Because my eccentric Latvian mother had read “The Snow Goose” by Paul Gallico, briefly a favorite author, I grew up with Aida. Everyone else had a dog.
And now I realize she wasn’t even a noble snow goose, a smart majestic bird that can fly 3,000 miles and, with a little luck, humiliate a bald eagle.
My Aida’s confused waddling once took her down the rural road to the post office, but that was as far as she ever got before she disappeared, presumably in a Dickensian end to her very local life.
Shaping the segments are the migrations that require astonishing navigational capacities, memory and fortitude. Every bird seems to have an appointment to keep, as the narrator notes, and perfect timing.
Not all make it. In one surprising scene, a baboon leaps out for a meal of fresh flamingo.
But millions more flamingos survive (filmed in a rare mass gathering), though the phrase “Nature raw in tooth and claw” lingers in the mind. One fast hawk, dive-bombing a cloud of bats, hooks one on each claw.
The shows take us from hectic New York City (with 250 kinds of birds) to the fairytale beauty of Hokkaido Island, where Japanese cranes execute their courtship pas de deux as snow mists their dark eyes and beaks. Worshipful locals bring them fish. Word has gotten out and as we watch in amazement, the banquet attracts a peaceful fox and a few eagles on the qui vive.
Producer John Downer spent four years with the BBC Natural History Unit, developing new techniques that let humans hitch a ride with their avian betters.
Tonight’s program (the last, but all are available streaming at http://www.pbs.org/wnet/nature) shows how they were filmed using remote-controlled drones, floating spy-cams, paragliders and a fake vulture with a movable tail.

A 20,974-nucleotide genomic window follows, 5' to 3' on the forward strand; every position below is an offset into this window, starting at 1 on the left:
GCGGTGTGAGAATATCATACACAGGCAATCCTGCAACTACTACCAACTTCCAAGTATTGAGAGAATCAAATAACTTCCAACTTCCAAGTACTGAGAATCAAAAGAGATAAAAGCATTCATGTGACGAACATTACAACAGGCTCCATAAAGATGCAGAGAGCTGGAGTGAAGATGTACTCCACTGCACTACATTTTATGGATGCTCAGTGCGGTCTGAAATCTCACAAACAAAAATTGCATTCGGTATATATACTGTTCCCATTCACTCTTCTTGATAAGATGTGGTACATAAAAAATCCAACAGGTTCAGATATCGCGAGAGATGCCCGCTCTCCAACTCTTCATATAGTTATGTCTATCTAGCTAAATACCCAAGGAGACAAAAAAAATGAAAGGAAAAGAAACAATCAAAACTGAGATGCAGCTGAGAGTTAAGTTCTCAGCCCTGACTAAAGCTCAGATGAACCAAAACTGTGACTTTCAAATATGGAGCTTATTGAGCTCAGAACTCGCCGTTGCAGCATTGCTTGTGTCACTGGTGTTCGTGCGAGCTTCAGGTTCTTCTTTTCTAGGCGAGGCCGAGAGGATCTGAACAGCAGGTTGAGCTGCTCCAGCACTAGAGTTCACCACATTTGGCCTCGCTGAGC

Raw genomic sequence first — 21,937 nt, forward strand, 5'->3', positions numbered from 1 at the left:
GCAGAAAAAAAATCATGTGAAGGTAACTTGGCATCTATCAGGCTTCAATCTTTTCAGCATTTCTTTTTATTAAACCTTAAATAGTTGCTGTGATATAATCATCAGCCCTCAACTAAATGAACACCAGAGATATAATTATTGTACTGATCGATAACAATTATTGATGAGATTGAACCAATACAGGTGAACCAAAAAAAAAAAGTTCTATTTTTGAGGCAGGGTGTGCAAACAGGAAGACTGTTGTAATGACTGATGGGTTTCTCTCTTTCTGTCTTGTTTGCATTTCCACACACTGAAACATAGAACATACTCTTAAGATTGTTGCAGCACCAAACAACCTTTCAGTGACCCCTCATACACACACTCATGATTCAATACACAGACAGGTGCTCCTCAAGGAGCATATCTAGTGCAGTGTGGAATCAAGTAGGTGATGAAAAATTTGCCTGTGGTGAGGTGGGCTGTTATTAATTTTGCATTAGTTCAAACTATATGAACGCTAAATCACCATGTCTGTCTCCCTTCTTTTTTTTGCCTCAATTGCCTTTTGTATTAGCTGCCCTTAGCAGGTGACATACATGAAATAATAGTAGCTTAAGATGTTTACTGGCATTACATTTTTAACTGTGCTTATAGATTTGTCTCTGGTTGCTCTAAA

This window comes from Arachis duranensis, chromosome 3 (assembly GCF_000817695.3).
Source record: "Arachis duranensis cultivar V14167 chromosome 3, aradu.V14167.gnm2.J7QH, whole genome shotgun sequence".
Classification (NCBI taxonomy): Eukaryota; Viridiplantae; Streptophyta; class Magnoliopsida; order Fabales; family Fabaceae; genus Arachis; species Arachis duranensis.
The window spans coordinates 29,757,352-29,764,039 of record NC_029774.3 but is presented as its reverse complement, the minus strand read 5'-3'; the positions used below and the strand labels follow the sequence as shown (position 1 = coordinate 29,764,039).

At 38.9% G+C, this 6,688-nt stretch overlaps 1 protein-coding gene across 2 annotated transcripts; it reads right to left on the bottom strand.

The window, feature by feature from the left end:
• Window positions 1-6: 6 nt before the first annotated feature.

Outfitted with tiny harnesses bearing HD cameras, vultures, geese and condors soar above towns, rivers, citadels, deserts and fierce mountain ranges.
After an ethereal flight over the Himalayas, we land in crenelated Jodhpur, where vultures target evasive pigeons and cute rats play in the sun.
Training scenes include an idyllic stay with a French family who imprint geese, teaching them how to swim and fly. Even the family dog helps, padding around with hatchlings on his broad back.
Each program features different types of birds and their integrated lives with others up and down the food chain.
That momma bear is a natural mugger as she looks up to bellow at the eagles and gulls so her cubs can finish their shore-side meal.
More unknowable are the manta rays who confound the experts as they launch themselves into the air. Can fish be happy?
As so often, “Nature” imparts wonder and curiosity.
(Manuela Hoelterhoff is executive editor of Muse, the arts and entertainment section of Bloomberg News. The opinions expressed are her own.)
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